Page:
TO TEACH OR NOT TO TEACH?
By Margaret Riley
How many classes have you taken? I don’t know about you, but I’ve taken enough to qualify for a college degree! But with every class, you are learning more techniques and your experience level rises. Isn’t it time that you turn the tables? There are so many people who want to paint but think they can’t! YOU can change this! Remember when you first started painting how intimidated you were by that paintbrush? With determination, you started to relax and enjoy painting. Those first few teachers taught you so much, and maybe it is time for you to start teaching others. Oh, the painting knowledge that you have gained through every class you have taken!! You can remain a student forever or you can teach. Now is the time to step forward.
Why not start teaching at a local community center or a senior center? You’ll need to schedule a day and time. Before you speak with the person in charge, have a few of your painted projects ready to present to show your talent. And most importantly, have the class project ready to present. Make the first project geared toward beginners so people will see that they can do it…not a landscape with detailed buildings and waterfalls! But maybe a tropical sunset or a simple daisy. Once the location and date are secured, start advertising with a photo of the class project on a flyer.
Before class, you’ll need the pattern and instructions ready for the day of the class. If the students are to bring their own supplies, be sure the list is ready for them in plenty of time before the class. If you are supplying everything, get things put together at least a week before the class. You will be glad you did when the class day arrives.
Class day is here, and you are in front of the class, not in a seat watching the teacher. Nervous? I found that as long as I held a paintbrush, I was calm to start the class. Introduce yourself and show excitement to all the students, plus express to them how thrilled you are that they are taking this class. I like to do “theory teaching”, which is having a step shown first and then having the student doing it. Some struggle to keep up. Keep an eye on them and maybe stop showing a step for those few to catch up. Suggest a small break and assist those struggling.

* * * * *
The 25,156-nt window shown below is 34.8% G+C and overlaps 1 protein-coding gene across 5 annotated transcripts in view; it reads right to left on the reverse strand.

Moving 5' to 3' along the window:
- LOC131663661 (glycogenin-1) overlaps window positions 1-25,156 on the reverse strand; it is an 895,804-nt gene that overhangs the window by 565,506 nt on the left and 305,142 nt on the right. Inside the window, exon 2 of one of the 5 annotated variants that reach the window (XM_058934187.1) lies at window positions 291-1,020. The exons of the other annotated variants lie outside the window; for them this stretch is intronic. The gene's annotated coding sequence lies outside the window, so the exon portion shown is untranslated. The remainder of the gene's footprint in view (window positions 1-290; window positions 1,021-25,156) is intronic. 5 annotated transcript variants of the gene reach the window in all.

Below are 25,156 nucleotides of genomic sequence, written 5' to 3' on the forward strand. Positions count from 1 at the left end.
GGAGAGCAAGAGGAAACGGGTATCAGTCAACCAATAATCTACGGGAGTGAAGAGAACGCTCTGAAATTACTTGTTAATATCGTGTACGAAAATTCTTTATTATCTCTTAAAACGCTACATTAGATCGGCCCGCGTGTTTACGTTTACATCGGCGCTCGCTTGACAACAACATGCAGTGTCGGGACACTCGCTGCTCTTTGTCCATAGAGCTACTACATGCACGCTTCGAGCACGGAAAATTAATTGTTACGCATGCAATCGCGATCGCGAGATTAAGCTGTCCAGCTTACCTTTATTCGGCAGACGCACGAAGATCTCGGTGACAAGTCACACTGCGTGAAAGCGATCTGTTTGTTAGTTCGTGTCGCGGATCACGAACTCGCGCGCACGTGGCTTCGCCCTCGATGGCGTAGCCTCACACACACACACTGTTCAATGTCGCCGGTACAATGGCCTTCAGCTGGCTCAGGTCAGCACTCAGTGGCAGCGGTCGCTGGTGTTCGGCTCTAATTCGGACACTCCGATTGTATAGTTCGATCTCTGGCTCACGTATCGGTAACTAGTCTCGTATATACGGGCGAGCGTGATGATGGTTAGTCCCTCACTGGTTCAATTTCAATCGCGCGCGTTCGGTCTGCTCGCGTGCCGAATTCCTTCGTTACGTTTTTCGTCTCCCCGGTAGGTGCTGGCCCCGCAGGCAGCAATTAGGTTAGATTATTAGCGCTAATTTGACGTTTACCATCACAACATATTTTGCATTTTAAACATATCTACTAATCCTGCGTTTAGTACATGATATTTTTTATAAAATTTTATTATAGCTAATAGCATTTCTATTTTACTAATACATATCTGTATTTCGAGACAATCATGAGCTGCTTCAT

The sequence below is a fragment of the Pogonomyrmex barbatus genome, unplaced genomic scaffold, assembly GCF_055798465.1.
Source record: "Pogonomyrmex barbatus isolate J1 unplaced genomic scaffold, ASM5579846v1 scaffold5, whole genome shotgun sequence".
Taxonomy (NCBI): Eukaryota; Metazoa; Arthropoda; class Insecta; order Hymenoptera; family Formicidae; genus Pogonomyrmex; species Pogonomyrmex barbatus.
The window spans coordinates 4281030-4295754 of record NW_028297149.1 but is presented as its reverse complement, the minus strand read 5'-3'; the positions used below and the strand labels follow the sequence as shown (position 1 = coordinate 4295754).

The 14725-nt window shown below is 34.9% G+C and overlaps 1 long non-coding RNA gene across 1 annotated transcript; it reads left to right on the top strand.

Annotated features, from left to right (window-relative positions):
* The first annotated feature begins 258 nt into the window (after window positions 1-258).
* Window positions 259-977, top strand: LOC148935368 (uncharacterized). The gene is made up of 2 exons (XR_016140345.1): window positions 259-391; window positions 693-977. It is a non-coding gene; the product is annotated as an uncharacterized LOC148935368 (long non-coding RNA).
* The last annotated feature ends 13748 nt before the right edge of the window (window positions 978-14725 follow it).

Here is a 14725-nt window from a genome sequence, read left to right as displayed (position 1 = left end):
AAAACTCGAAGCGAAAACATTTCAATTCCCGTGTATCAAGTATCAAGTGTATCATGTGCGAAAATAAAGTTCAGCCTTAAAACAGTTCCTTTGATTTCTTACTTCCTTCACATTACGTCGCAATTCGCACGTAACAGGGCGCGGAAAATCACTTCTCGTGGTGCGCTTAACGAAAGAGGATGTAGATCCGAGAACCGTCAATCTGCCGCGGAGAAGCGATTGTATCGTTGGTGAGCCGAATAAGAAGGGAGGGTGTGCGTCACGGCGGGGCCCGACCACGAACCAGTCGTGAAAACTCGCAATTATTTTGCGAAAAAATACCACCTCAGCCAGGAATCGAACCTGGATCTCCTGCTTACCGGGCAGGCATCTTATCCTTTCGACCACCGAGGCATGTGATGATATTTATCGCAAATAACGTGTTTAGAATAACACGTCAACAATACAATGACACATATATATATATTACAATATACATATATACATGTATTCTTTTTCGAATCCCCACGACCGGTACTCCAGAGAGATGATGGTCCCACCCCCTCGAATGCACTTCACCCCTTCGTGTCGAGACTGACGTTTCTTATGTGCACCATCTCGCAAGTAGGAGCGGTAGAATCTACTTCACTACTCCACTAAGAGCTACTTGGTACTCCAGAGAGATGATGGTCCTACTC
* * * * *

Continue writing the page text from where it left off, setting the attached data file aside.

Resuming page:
If a student is struggling, I will intervene and ask if they would like to have some help. (I never just grab their brush and do it for them!) Many students almost knock me down rendering their chair to me to have me rescue them before they create a mess. I don’t criticize EVER but give soft suggestions that they might want to try. I encourage them all to continue and do not give up. I try to add some humor and possibly share a funny painting story with them. (The only thing I do ask is that they put their cell phones on vibrate, and if they do need to take the call to step outside of the classroom.) I have to say that I never, ever thought that I would be teaching, but I’ve had wonderful people in my class! It just took courage and convincing myself that I could do it. I’ve met so many wonderful up-and-coming painters. One of my former students even writes articles for me these days (and she is teaching!)! I can’t imagine where I would be today not having taught a class. So, YOU CAN DO IT! YES, YOU CAN! Go conquer your fears and share your talent! I leave you with big hugs of encouragement!